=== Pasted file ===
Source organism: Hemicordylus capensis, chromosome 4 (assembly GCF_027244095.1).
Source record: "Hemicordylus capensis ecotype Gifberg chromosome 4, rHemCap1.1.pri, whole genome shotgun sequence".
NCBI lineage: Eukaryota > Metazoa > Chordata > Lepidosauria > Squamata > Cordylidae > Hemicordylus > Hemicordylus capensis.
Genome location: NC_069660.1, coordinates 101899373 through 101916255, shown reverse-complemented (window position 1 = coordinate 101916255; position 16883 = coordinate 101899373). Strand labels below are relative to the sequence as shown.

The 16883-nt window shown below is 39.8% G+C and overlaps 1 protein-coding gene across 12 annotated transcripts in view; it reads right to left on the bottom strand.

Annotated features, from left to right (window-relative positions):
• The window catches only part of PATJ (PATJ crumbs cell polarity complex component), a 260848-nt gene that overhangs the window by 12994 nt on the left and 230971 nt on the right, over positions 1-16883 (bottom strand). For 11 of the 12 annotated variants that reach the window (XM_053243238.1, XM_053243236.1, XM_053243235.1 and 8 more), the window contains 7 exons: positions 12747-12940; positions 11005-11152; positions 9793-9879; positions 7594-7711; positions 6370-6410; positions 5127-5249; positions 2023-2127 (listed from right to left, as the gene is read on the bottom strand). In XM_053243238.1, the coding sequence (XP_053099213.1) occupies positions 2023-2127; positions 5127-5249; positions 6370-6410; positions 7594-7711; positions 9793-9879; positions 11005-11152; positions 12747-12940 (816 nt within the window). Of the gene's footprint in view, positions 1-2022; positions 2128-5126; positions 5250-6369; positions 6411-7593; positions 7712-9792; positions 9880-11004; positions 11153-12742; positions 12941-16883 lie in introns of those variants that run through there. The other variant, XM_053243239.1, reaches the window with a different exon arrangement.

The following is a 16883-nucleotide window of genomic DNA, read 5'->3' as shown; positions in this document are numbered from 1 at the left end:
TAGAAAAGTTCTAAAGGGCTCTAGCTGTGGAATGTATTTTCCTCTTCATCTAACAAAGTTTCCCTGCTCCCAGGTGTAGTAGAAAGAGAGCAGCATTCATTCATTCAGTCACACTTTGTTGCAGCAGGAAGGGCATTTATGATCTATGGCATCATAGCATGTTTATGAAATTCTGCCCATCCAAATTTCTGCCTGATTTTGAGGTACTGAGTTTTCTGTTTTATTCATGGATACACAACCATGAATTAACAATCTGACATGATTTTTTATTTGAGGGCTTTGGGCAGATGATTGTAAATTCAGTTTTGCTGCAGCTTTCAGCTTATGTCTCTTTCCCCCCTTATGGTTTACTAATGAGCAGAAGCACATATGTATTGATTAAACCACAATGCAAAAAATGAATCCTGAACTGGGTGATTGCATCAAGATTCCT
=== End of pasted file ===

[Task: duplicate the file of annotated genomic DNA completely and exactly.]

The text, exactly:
Source organism: Hemicordylus capensis, chromosome 4 (assembly GCF_027244095.1).
Source record: "Hemicordylus capensis ecotype Gifberg chromosome 4, rHemCap1.1.pri, whole genome shotgun sequence".
NCBI lineage: Eukaryota > Metazoa > Chordata > Lepidosauria > Squamata > Cordylidae > Hemicordylus > Hemicordylus capensis.
Genome location: NC_069660.1, coordinates 101899373 through 101916255, shown reverse-complemented (window position 1 = coordinate 101916255; position 16883 = coordinate 101899373). Strand labels below are relative to the sequence as shown.

The 16883-nt window shown below is 39.8% G+C and overlaps 1 protein-coding gene across 12 annotated transcripts in view; it reads right to left on the bottom strand.

Annotated features, from left to right (window-relative positions):
• The window catches only part of PATJ (PATJ crumbs cell polarity complex component), a 260848-nt gene that overhangs the window by 12994 nt on the left and 230971 nt on the right, over positions 1-16883 (bottom strand). For 11 of the 12 annotated variants that reach the window (XM_053243238.1, XM_053243236.1, XM_053243235.1 and 8 more), the window contains 7 exons: positions 12747-12940; positions 11005-11152; positions 9793-9879; positions 7594-7711; positions 6370-6410; positions 5127-5249; positions 2023-2127 (listed from right to left, as the gene is read on the bottom strand). In XM_053243238.1, the coding sequence (XP_053099213.1) occupies positions 2023-2127; positions 5127-5249; positions 6370-6410; positions 7594-7711; positions 9793-9879; positions 11005-11152; positions 12747-12940 (816 nt within the window). Of the gene's footprint in view, positions 1-2022; positions 2128-5126; positions 5250-6369; positions 6411-7593; positions 7712-9792; positions 9880-11004; positions 11153-12742; positions 12941-16883 lie in introns of those variants that run through there. The other variant, XM_053243239.1, reaches the window with a different exon arrangement.

The following is a 16883-nucleotide window of genomic DNA, read 5'->3' as shown; positions in this document are numbered from 1 at the left end:
TAGAAAAGTTCTAAAGGGCTCTAGCTGTGGAATGTATTTTCCTCTTCATCTAACAAAGTTTCCCTGCTCCCAGGTGTAGTAGAAAGAGAGCAGCATTCATTCATTCAGTCACACTTTGTTGCAGCAGGAAGGGCATTTATGATCTATGGCATCATAGCATGTTTATGAAATTCTGCCCATCCAAATTTCTGCCTGATTTTGAGGTACTGAGTTTTCTGTTTTATTCATGGATACACAACCATGAATTAACAATCTGACATGATTTTTTATTTGAGGGCTTTGGGCAGATGATTGTAAATTCAGTTTTGCTGCAGCTTTCAGCTTATGTCTCTTTCCCCCCTTATGGTTTACTAATGAGCAGAAGCACATATGTATTGATTAAACCACAATGCAAAAAATGAATCCTGAACTGGGTGATTGCATCAAGATTCCT